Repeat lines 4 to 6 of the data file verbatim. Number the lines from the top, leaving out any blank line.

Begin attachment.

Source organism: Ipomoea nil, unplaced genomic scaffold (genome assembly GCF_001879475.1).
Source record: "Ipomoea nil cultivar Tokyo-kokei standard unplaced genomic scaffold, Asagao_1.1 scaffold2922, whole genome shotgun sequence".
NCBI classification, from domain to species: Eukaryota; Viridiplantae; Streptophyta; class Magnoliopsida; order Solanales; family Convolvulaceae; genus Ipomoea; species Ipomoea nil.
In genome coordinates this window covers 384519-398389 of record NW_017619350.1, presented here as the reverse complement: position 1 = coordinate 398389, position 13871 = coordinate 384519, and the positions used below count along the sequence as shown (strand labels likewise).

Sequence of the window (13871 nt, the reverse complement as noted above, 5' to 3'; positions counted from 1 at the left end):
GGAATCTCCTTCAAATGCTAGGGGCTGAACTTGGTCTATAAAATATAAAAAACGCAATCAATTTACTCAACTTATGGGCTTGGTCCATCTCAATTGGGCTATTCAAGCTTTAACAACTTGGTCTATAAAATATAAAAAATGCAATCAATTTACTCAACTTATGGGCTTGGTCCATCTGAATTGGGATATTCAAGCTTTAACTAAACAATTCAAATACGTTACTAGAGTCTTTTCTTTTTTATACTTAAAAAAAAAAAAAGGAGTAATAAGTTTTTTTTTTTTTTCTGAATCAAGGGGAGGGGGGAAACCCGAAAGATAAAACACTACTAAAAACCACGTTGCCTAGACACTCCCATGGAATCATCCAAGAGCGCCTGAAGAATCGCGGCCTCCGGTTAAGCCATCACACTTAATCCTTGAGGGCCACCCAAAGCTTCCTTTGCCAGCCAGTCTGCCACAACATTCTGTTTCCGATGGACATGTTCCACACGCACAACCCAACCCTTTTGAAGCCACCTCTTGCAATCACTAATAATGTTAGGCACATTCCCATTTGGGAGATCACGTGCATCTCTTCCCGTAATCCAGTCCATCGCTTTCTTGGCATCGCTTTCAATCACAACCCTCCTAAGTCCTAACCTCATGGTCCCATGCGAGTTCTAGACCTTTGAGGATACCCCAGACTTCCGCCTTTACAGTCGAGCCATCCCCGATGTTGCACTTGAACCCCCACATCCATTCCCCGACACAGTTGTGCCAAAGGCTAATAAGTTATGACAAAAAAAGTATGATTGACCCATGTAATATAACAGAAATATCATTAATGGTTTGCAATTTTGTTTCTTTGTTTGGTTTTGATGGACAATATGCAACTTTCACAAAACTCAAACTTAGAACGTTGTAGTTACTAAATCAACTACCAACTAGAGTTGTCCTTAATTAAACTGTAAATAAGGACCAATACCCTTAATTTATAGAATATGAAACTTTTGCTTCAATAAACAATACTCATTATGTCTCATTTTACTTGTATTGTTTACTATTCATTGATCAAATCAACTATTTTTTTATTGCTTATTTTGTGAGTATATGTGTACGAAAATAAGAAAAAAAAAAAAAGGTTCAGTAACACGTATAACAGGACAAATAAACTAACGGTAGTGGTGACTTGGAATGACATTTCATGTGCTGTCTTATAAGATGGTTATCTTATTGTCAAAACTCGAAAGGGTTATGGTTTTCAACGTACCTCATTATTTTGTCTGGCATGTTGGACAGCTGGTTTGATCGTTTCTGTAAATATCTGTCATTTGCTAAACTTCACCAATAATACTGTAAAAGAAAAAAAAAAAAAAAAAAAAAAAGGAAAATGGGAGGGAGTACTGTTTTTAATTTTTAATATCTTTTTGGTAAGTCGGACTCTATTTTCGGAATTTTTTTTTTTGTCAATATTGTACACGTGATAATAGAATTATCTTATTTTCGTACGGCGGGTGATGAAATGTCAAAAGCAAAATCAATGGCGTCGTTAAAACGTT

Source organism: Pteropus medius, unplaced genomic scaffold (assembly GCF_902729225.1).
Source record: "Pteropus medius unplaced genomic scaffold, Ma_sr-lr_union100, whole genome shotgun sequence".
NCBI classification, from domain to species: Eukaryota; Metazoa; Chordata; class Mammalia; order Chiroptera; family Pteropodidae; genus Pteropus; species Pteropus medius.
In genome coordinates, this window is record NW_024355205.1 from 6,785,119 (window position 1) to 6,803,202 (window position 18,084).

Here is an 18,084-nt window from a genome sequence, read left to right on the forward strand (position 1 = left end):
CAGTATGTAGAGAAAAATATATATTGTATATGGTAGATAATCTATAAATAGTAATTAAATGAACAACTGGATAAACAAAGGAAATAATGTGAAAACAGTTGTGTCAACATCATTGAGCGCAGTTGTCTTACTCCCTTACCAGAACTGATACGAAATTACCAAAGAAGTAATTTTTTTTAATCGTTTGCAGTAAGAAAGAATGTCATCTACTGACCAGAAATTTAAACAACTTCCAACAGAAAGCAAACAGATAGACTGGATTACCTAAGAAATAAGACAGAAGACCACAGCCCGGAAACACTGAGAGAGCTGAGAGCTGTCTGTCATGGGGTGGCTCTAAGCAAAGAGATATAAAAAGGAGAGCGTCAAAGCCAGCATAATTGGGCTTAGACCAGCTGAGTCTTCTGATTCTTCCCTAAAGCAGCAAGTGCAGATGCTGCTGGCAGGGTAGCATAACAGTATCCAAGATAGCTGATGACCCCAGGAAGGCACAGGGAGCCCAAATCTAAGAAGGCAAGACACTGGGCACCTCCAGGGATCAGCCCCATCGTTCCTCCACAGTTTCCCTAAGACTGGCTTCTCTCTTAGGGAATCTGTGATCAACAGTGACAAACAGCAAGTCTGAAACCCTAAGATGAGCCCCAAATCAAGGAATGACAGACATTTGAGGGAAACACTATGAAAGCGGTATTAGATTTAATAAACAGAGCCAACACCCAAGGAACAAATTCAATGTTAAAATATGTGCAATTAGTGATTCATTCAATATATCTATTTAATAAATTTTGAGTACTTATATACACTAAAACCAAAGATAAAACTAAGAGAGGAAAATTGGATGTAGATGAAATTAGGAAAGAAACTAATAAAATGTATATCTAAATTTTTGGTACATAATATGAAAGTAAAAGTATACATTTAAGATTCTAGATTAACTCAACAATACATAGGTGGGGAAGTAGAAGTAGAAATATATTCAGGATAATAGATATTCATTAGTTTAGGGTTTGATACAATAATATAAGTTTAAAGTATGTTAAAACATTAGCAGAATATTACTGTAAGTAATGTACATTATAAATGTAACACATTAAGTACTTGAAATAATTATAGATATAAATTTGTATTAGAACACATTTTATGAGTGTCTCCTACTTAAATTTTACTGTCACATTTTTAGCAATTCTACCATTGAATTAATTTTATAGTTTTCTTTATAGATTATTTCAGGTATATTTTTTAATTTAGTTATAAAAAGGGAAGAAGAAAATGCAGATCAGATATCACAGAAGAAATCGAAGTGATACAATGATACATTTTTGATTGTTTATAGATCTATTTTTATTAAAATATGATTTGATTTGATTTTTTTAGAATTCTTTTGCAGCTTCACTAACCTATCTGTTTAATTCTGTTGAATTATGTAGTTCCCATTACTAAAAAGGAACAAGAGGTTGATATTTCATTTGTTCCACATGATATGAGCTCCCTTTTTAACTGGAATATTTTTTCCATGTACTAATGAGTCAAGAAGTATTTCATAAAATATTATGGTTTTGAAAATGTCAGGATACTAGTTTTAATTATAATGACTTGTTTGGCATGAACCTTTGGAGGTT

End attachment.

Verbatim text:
In genome coordinates this window covers 384519-398389 of record NW_017619350.1, presented here as the reverse complement: position 1 = coordinate 398389, position 13871 = coordinate 384519, and the positions used below count along the sequence as shown (strand labels likewise).

Sequence of the window (13871 nt, the reverse complement as noted above, 5' to 3'; positions counted from 1 at the left end):
GGAATCTCCTTCAAATGCTAGGGGCTGAACTTGGTCTATAAAATATAAAAAACGCAATCAATTTACTCAACTTATGGGCTTGGTCCATCTCAATTGGGCTATTCAAGCTTTAACAACTTGGTCTATAAAATATAAAAAATGCAATCAATTTACTCAACTTATGGGCTTGGTCCATCTGAATTGGGATATTCAAGCTTTAACTAAACAATTCAAATACGTTACTAGAGTCTTTTCTTTTTTATACTTAAAAAAAAAAAAAGGAGTAATAAGTTTTTTTTTTTTTTCTGAATCAAGGGGAGGGGGGAAACCCGAAAGATAAAACACTACTAAAAACCACGTTGCCTAGACACTCCCATGGAATCATCCAAGAGCGCCTGAAGAATCGCGGCCTCCGGTTAAGCCATCACACTTAATCCTTGAGGGCCACCCAAAGCTTCCTTTGCCAGCCAGTCTGCCACAACATTCTGTTTCCGATGGACATGTTCCACACGCACAACCCAACCCTTTTGAAGCCACCTCTTGCAATCACTAATAATGTTAGGCACATTCCCATTTGGGAGATCACGTGCATCTCTTCCCGTAATCCAGTCCATCGCTTTCTTGGCATCGCTTTCAATCACAACCCTCCTAAGTCCTAACCTCATGGTCCCATGCGAGTTCTAGACCTTTGAGGATACCCCAGACTTCCGCCTTTACAGTCGAGCCATCCCCGATGTTGCACTTGAACCCCCACATCCATTCCCCGACACAGTTGTGCCAAAGGCTAATAAGTTATGACAAAAAAAGTATGATTGACCCATGTAATATAACAGAAATATCATTAATGGTTTGCAATTTTGTTTCTTTGTTTGGTTTTGATGGACAATATGCAACTTTCACAAAACTCAAACTTAGAACGTTGTAGTTACTAAATCAACTACCAACTAGAGTTGTCCTTAATTAAACTGTAAATAAGGACCAATACCCTTAATTTATAGAATATGAAACTTTTGCTTCAATAAACAATACTCATTATGTCTCATTTTACTTGTATTGTTTACTATTCATTGATCAAATCAACTATTTTTTTATTGCTTATTTTGTGAGTATATGTGTACGAAAATAAGAAAAAAAAAAAAAGGTTCAGTAACACGTATAACAGGACAAATAAACTAACGGTAGTGGTGACTTGGAATGACATTTCATGTGCTGTCTTATAAGATGGTTATCTTATTGTCAAAACTCGAAAGGGTTATGGTTTTCAACGTACCTCATTATTTTGTCTGGCATGTTGGACAGCTGGTTTGATCGTTTCTGTAAATATCTGTCATTTGCTAAACTTCACCAATAATACTGTAAAAGAAAAAAAAAAAAAAAAAAAAAAAGGAAAATGGGAGGGAGTACTGTTTTTAATTTTTAATATCTTTTTGGTAAGTCGGACTCTATTTTCGGAATTTTTTTTTTTGTCAATATTGTACACGTGATAATAGAATTATCTTATTTTCGTACGGCGGGTGATGAAATGTCAAAAGCAAAATCAATGGCGTCGTTAAAACGTT